There is increased interest in and potential benefits from using large language models (LLMs) in medicine. However, by simply wondering how the LLMs and the applications powered by them will reshape medicine instead of getting actively involved, the agency in shaping how these tools can be used in medicine is lost.
Applications powered by LLMs are increasingly used to perform medical tasks without the underlying language model being trained on medical records and without verifying their purported benefit in performing those tasks.
Conclusions and Relevance
The creation and use of LLMs in medicine need to be actively shaped by provisioning relevant training data, specifying the desired benefits, and evaluating the benefits via testing in real-world deployments.
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CME Disclosure Statement: Unless noted, all individuals in control of content reported no relevant financial relationships. If applicable, all relevant financial relationships have been mitigated.
Accepted for Publication: July 11, 2023.
Published Online: August 7, 2023. doi:10.1001/jama.2023.14217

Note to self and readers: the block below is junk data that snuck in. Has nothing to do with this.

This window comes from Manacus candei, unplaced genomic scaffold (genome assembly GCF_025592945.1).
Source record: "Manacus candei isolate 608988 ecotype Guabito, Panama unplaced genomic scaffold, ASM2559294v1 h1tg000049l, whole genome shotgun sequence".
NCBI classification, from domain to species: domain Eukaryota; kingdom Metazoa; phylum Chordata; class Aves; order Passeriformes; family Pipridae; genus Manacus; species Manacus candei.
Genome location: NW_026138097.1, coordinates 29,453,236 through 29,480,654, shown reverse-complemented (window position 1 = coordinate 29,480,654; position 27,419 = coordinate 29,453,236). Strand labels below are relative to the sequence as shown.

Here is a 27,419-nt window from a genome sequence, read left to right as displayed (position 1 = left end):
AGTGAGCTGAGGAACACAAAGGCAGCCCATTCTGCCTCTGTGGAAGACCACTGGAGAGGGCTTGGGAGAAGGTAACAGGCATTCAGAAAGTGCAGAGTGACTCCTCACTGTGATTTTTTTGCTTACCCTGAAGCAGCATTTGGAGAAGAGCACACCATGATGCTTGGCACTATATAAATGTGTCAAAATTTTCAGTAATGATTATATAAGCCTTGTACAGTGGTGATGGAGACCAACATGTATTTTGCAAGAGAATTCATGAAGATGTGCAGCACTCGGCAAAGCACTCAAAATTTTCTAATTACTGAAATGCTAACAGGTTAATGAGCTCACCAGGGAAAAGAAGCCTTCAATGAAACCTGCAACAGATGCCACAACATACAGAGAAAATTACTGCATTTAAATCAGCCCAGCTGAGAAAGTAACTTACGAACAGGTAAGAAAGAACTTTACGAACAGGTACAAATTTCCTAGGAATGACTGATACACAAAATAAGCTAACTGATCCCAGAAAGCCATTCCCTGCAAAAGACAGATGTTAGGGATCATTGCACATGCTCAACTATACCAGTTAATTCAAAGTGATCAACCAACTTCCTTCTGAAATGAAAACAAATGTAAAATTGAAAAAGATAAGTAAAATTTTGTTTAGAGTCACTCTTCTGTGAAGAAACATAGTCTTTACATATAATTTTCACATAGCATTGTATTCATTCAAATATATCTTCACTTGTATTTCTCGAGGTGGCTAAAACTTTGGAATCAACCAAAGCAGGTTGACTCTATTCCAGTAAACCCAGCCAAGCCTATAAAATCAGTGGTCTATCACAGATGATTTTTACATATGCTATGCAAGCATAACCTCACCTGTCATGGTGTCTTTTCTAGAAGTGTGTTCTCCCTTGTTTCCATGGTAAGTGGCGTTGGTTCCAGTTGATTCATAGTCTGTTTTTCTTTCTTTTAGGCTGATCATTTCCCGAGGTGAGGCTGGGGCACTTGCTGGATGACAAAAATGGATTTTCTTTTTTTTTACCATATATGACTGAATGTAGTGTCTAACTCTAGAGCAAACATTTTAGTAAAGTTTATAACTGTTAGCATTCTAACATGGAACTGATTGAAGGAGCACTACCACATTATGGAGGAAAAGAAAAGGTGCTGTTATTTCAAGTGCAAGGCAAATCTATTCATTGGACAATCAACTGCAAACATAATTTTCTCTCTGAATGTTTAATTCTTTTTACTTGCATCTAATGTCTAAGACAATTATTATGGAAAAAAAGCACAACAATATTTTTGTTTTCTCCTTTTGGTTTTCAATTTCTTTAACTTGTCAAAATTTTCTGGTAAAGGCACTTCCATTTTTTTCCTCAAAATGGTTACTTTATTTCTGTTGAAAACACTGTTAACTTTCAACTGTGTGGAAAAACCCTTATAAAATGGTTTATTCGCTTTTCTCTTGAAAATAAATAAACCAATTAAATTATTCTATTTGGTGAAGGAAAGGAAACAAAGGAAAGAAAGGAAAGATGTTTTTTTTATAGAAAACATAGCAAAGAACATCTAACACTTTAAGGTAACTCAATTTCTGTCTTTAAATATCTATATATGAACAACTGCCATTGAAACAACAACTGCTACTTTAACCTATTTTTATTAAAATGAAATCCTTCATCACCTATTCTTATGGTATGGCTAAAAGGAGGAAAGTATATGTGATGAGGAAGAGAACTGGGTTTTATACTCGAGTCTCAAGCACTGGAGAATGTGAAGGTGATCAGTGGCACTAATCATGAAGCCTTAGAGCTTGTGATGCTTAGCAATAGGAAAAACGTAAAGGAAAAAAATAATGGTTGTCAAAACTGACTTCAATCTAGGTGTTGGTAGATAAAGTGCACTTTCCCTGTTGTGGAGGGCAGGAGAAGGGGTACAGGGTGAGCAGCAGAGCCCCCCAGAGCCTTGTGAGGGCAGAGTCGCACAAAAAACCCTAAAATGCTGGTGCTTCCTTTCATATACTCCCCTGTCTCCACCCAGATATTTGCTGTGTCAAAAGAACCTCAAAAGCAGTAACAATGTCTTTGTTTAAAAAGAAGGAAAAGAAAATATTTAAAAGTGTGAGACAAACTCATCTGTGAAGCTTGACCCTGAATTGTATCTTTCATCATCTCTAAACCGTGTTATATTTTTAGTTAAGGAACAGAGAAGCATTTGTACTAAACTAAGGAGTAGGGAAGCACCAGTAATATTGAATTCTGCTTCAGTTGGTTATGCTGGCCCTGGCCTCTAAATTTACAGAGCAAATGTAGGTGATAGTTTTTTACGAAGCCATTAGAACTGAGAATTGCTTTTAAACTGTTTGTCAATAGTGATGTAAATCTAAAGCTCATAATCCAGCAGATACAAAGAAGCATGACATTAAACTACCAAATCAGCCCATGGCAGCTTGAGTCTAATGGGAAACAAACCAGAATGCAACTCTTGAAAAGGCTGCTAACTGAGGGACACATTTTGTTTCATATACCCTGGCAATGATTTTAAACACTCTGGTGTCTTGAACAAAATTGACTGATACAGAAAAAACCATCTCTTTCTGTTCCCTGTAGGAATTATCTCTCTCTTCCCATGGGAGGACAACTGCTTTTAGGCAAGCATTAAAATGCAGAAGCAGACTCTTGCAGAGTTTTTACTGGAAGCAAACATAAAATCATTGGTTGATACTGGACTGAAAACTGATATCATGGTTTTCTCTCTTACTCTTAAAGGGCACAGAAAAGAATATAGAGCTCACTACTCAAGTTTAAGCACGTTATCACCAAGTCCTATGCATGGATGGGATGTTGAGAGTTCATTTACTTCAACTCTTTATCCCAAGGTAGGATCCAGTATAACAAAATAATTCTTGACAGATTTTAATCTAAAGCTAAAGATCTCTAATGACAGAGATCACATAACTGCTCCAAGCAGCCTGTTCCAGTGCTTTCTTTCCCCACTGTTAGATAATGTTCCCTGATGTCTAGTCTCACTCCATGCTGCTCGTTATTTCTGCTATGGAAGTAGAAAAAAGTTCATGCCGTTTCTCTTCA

Corresponding Author: Nigam H. Shah, MBBS, PhD, Center for Biomedical Informatics Research, Stanford University, 3180 Porter Dr, Palo Alto, CA 94305 (firstname.lastname@example.org).
Author Contributions: Dr Shah had full access to all of the data in the study and takes responsibility for the integrity of the data and the accuracy of the data analysis.
Concept and design: All authors.
Drafting of the manuscript: Shah, Pfeffer.
Critical review of the manuscript for important intellectual content: All authors.
Administrative, technical, or material support: Entwistle, Pfeffer.
Conflict of Interest Disclosures: Dr Shah reported being a co-founder of Prealize Health (a predictive analytics company) and Atropos Health (an on-demand evidence generation company). No other disclosures were reported.
Additional Contributions: We acknowledge the members of the data science team at Stanford Health Care for helpful discussions to refine the arguments made in this article. We acknowledge Jason Fries, PhD, and Alison Callahan, PhD (both with Stanford University), for help in creating the first draft of the Figure; they were not compensated for their contributions.
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